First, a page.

“We’ve seen people who aren’t very technically minded who learn by rote and then we have people who have a good mindset who look at situations and ask why things are happening, looking at the root cause opposed to just the symptoms.

“The difference between those two types is that one understands why the problem is happening, tries to resolve it but knows when to draw the line and escalate it. The other sits on a problem for three days, trying to resolve it without really knowing the cause or trying to identify it.”

When hiring, Marcus says he always looks for a strong cultural fit and beyond that whether they are affable and likeable. If they’re good on the phone, good at talking to clients and they get on well with peers and colleagues there’s a strong chance they will be a success at the company.

“It’ important to keep in mind that the role you hire someone for isn’t necessarily the best role for them. Repurposing is an extremely important for developing talent and for managing staff in the business.

“If someone is a strong cultural fit and has good soft skills but is poor technically you have two options. One is to train them to bring their technical skills up to scratch.

“The other is to find a role for them in the company that is a better use of their current skills. If they flourish in either scenario it’s a good situation for the employee and employer and so sometimes you have to be brave and move around the team.

“Keep in mind also that you don’t hire people for their weaknesses, but for their strengths. And while it’s important to work on weaknesses, it’s even more important to lean on strengths so that ultimately you have a group of people that are working to their full potential. This makes life better for both them and us, and allows us to make sure we can help clients in the best possible way”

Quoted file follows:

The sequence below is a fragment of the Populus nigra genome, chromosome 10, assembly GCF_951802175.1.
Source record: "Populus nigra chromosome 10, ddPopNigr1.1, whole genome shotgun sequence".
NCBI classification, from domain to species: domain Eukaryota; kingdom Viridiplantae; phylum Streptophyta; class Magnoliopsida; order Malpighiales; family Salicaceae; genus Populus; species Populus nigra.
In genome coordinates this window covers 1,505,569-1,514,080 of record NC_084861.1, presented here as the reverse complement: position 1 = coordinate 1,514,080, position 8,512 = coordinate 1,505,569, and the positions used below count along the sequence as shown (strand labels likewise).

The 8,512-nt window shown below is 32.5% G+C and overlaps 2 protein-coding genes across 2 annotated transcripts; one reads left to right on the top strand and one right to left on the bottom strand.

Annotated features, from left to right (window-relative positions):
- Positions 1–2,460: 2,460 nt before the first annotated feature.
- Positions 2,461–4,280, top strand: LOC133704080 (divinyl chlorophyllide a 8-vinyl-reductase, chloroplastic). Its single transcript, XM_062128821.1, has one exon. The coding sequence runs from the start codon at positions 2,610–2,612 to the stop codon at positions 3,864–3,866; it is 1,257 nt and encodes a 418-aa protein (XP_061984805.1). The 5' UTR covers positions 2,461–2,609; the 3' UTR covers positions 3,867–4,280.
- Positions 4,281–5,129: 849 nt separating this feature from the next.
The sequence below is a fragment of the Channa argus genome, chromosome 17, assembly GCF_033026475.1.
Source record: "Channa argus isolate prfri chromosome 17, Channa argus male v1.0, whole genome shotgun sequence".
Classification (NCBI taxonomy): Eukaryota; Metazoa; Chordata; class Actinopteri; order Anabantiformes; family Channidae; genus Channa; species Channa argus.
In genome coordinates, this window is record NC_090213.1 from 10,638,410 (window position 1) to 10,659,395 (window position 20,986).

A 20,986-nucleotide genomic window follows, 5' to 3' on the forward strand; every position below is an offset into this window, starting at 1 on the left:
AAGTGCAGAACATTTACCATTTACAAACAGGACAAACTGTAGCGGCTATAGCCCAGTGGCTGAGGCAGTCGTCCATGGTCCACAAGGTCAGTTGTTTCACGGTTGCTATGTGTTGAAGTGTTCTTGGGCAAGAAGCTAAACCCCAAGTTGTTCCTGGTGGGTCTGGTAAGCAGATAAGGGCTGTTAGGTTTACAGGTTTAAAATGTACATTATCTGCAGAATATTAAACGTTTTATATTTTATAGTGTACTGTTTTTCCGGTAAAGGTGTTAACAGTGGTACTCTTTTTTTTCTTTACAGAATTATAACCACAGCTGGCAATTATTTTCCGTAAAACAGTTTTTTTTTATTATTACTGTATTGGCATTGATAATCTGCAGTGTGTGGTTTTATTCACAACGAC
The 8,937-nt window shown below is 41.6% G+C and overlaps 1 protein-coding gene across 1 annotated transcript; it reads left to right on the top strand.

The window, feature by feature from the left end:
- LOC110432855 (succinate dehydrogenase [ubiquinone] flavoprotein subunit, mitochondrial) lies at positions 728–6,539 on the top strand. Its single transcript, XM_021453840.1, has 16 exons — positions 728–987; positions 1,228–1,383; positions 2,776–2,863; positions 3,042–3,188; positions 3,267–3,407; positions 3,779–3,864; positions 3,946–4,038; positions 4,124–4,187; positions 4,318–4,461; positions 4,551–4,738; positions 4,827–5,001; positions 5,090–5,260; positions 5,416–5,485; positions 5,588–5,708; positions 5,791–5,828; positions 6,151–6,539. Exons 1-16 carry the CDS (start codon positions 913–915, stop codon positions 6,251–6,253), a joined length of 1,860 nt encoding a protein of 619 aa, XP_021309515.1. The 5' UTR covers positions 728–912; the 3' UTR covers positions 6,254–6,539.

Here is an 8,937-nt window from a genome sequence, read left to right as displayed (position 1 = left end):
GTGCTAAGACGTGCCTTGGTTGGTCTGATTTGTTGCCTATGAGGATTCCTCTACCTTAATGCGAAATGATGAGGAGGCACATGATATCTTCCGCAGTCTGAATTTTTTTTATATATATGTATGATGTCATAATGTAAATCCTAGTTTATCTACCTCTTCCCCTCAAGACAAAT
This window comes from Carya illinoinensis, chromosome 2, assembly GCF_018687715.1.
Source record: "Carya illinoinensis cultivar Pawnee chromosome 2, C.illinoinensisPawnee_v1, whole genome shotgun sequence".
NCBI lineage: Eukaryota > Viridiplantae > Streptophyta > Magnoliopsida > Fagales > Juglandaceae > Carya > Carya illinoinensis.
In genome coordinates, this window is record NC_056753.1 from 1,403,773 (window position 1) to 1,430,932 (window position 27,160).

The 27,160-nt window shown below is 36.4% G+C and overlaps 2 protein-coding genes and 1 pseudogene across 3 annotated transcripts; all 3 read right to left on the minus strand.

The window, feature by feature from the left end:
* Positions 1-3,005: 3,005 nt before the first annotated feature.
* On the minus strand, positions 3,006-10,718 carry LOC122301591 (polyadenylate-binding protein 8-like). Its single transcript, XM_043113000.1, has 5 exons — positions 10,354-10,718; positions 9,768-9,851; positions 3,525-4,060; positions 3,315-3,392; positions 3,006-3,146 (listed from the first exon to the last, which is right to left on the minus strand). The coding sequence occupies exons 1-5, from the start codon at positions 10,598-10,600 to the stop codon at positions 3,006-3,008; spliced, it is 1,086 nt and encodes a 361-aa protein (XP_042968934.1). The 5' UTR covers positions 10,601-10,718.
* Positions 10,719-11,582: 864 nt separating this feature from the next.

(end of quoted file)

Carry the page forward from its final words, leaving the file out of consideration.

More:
Posted in Business, Business Development, SME


Posted on 28/09/17 by Tom Holmes

Getting to know your team and encouraging them to build relationships with one another is important to the growth and success of your organisation. It’s the final piece of the team-building jigsaw alongside integration and mentoring.

Building a rapport between you and your staff, and encouraging bonds between employees reaps great rewards for the company. It helps to build mutual trust, creates friendship and an affinity with the company.

In most organisations, you have groups of people that wouldn’t naturally socialise with one another and you have those that don’t enjoy socialising frequently, but that doesn’t necessarily mean they can build a rapport says Nutbourne’s Marcus Evans.

“Not everyone needs to engage socially. You have an older generation of employees that have families and commitments outside of work. They may go to staff events once a quarter or once every two months, which is absolutely fine.

“By contrast, you have the younger guys that like to go out every week and who want to party and that’s absolutely fine too. The key is to strike a balance. You need to get the younger people and older people to integrate.”

By way of example, Nutbourne hosted a karaoke event during which everyone had to sing a song. It worked well, Marcus says because everyone had fun; they were out of their comfort zone, but laughing and enjoying themselves.

“That’s what matters,” Marcus adds. “Where you have engagement you build a rapport and a spirit which is extremely valuable. Everyone that attended that event thanked the company because we had such good fun because it was hilarious.”

“Sometimes you have to try to get people to bond, which can be tricky. To an extent, you have to rely on the fact that you have employed the right people and that they get on with their team and that they like their seniors.

“Ultimately, you need to make sure people know and feel that they cared for. To do that you need to engage with them, talk to them and include them at every step of the company’s evolution.

“You can only do that by leading from the front.”    

Posted in Business